Just how much effect the U.S. air raid against Libya will have in restraining state-backed terrorism remains to be seen. But the bombs that landed on Tripoli and Benghazi last week have already given new life to an old debate about the relationship between the United States and Western Europe.

This week, newspapers and television stations across the Continent carried stories about the "vanishing Americans."

"Yankee Stays Home," headlined The Economist, the British weekly. "America Flees the Old World," announced the Paris daily Liberation.

From Athens to London, the Stars and Stripes were being hauled down as European-based U.S. institutions sought to avoid becoming the target of a terrorist attack. There were reports of Hollywood figures Sylvester Stallone and Steven Spielberg deciding to give the Cannes film festival a miss this year, American cyclists pulling out of the Tour of Spain, U.S. tour groups diverting from Venice and Paris to Florida and the Caribbean.

The spectacle of a diminishing American presence has, in turn, provoked other questions about the value of the western alliance 40 years after the end of World War II, President Reagan's sense of judgment and the willingness of Europeans to face up to terrorism. With just a week to go before the seven-nation summit of industrialized nations in Tokyo, Western Europe finds itself plunged into a new round of introspection about life in the shadow of the superpowers.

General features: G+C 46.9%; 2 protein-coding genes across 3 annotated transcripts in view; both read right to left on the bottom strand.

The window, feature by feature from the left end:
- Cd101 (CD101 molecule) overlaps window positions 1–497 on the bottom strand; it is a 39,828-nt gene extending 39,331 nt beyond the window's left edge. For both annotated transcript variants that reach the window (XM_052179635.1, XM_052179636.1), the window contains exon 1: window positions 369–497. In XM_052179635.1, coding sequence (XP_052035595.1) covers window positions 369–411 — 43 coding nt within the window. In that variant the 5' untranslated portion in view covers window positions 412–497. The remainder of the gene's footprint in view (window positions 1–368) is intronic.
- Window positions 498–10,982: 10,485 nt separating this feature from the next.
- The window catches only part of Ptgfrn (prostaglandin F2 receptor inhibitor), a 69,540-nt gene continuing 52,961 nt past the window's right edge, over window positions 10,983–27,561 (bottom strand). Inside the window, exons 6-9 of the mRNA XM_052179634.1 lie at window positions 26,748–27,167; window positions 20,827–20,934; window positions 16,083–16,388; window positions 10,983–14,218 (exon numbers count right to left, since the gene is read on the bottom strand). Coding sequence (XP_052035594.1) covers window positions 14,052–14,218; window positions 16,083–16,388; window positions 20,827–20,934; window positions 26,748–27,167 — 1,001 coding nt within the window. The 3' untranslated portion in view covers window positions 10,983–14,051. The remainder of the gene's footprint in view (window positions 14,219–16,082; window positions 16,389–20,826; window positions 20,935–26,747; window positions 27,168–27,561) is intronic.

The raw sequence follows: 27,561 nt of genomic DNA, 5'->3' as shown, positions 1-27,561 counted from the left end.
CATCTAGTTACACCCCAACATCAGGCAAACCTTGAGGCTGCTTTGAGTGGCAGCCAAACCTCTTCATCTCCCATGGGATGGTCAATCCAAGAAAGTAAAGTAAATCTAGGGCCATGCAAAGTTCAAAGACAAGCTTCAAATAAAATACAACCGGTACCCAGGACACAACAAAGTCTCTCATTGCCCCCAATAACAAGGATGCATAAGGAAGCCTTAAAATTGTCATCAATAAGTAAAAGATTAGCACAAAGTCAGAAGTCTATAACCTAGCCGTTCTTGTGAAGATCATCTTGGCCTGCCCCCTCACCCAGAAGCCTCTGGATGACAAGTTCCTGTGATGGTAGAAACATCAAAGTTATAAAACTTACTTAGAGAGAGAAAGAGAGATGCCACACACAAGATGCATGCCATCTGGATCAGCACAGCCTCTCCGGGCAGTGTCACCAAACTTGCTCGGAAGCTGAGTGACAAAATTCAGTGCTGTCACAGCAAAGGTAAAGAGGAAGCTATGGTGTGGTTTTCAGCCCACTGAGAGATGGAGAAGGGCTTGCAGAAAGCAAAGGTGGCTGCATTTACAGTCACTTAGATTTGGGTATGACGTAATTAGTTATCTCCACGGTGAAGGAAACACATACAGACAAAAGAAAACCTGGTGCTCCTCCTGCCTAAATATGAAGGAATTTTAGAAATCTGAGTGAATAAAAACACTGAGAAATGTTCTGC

The soul-searching has taken different forms in different countries. In Britain and West Germany, pro-U.S. governments have been strongly attacked by left-wing opposition parties for defending the American action. Here in France, the most vocal protests have come from right-wingers disillusioned by the new conservative government's refusal to grant a U.S. request for overflight rights for F111 strategic bombers based in Britain.

The contrast between the French and British reactions to the air raid is revealing because it captures the paradox of the trans-Atlantic relationship. In Britain, the country that facilitated the Reagan administration's attack on Libya, the U.S. air raid was condemned by two-thirds of the population, according to a Gallup poll. In France, which took care to disassociate itself from the whole business, the same poll showed a 61 percent approval rating for the U.S. action.

At the same time, other polls showed that a majority of French people supported their government's decision not to allow the F111s to fly over France.

The only way of making sense of these apparently contradictory findings is to put them in the broader context of Western Europe's sense of dependence on the United States. Anti-American sentiment tends to be strongest in countries, such as Britain or West Germany, whose foreign policy is perceived as tied to Washington. It is weakest in a country such as France, which has a highly developed sense of its own independent interests.

In France's case, the domestic debate over the U.S. attack on Libya has been complicated by the power-sharing arrangement known as "cohabitation," which arose from the narrow right-wing victory in last month's parliamentary elections. The decision to refuse Washington's request for overflight rights was made jointly by Prime Minister Jacques Chirac and Socialist President Francois Mitterrand, whose mandate does not expire until 1988.